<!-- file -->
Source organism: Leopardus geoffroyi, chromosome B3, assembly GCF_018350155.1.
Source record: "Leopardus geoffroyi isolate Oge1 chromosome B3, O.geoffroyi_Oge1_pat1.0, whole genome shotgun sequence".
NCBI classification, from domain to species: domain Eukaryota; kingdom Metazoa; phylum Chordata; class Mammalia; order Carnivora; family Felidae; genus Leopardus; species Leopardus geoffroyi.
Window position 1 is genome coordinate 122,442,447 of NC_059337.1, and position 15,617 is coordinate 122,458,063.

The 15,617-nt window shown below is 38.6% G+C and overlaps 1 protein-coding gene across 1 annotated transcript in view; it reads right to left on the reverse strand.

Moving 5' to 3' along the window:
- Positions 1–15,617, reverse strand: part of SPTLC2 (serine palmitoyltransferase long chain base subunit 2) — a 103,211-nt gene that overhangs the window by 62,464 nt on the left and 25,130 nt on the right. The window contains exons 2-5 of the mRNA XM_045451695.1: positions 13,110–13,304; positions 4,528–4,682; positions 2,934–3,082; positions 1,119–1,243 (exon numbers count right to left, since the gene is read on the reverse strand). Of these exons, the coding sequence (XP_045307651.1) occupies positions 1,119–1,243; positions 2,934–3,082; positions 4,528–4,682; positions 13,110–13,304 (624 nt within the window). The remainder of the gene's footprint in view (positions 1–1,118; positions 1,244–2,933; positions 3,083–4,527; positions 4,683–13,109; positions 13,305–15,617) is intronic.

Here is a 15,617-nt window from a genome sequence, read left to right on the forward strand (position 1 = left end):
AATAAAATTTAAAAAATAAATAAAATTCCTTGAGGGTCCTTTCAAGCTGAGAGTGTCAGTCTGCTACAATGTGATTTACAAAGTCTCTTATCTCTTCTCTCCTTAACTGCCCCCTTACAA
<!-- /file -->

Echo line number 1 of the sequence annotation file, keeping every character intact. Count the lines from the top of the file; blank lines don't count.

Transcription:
Source organism: Leopardus geoffroyi, chromosome B3, assembly GCF_018350155.1.